Overlooking Greenwich with one of the greatest view is the Royal Observatory, the First Observatory of England. It was designed by Sir Christopher Wren and built in 1675. The first Royal Astronomer was John Flamsteed. He was succeeded in 1720 by Edmond Halley, who charted the course of his famous comet here but died before seeing his calculations proved correct. In 1833 a first ball was placed on top of the observatory and since that day the time ball has been raised at 12.55 and dropped at 13.00. so the ships on the river can set their clocks. In 1884 a conference in Washington voted that Greenwich should be the location of the Prime Meridian. There were two reason for this: first, the observatory’s work had been instrumental in calculating the new methods of navigation and time-keeping, second – a large proportion of the world’s shipping at that time passed through the Port of London. Hence East meets West at Greenwich and the world set its clocks by Greenwich Mean Time.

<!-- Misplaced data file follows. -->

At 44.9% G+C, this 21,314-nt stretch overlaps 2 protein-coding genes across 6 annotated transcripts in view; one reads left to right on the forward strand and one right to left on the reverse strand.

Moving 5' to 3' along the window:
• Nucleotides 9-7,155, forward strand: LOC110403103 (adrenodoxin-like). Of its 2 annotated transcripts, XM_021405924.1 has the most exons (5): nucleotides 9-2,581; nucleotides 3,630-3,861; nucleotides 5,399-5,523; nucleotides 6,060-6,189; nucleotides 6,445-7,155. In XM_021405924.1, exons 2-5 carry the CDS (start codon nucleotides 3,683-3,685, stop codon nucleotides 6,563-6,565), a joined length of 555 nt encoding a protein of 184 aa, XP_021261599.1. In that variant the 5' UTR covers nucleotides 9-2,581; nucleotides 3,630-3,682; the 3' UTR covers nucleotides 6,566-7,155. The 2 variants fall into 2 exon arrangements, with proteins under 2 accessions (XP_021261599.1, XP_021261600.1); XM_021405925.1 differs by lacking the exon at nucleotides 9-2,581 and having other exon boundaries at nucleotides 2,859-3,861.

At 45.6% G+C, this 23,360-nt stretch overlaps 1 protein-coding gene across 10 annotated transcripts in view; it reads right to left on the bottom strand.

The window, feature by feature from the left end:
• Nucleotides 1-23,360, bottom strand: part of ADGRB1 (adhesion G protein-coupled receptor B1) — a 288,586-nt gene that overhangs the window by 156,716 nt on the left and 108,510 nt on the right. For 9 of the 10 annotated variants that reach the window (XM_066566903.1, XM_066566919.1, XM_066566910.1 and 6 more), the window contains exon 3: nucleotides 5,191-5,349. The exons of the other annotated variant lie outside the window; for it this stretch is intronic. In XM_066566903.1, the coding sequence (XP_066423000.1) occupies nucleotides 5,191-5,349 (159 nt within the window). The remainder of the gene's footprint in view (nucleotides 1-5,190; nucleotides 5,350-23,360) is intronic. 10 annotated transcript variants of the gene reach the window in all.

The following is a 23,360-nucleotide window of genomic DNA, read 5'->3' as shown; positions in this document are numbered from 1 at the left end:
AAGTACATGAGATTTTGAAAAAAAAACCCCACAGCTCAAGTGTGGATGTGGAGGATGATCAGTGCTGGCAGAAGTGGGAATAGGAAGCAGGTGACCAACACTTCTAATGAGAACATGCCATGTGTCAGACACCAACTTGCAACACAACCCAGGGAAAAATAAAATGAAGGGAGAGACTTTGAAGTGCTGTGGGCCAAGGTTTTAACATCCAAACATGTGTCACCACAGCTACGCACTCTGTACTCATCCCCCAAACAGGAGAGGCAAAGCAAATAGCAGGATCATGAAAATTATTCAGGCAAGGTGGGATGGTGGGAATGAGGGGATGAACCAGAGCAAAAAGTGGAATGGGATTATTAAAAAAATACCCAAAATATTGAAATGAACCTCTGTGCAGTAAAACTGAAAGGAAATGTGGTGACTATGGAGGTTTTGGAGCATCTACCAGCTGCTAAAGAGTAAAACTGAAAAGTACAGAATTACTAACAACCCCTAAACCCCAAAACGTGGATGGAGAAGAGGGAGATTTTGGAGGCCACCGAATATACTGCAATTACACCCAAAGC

There is a line marking the Prime Meridian and a lots of fun can be had by straddling the line by placing one foot in the Eastern Hemisphere and one foot in the Western Hemisphere. Also there is a laser light at night which shines out from the observatory along the line of the Prime Meridian, which crosses the river near the Blackwall.
The 28 – inch (710 mm) reflecting telescope at Greenwich Observatory is the largest in Britain and the seventh largest in the world.